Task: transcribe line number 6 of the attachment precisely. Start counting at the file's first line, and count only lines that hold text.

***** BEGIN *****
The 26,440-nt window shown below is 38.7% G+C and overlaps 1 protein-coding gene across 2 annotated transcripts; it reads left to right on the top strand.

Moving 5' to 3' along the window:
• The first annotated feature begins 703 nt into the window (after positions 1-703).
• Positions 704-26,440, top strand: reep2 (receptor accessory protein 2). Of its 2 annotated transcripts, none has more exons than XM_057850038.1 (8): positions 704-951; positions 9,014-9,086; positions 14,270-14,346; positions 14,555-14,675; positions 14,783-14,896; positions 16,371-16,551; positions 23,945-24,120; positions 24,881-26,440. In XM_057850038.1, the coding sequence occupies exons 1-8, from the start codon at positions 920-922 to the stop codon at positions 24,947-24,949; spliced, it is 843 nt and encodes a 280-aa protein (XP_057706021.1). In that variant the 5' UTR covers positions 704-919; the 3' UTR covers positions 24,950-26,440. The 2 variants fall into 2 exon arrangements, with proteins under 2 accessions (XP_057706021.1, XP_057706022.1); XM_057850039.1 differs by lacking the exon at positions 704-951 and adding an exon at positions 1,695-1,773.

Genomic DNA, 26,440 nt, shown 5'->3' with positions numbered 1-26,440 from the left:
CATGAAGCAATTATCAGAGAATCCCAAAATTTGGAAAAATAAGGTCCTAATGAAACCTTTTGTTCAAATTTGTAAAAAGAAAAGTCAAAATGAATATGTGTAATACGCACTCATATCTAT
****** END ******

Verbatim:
CATGAAGCAATTATCAGAGAATCCCAAAATTTGGAAAAATAAGGTCCTAATGAAACCTTTTGTTCAAATTTGTAAAAAGAAAAGTCAAAATGAATATGTGTAATACGCACTCATATCTAT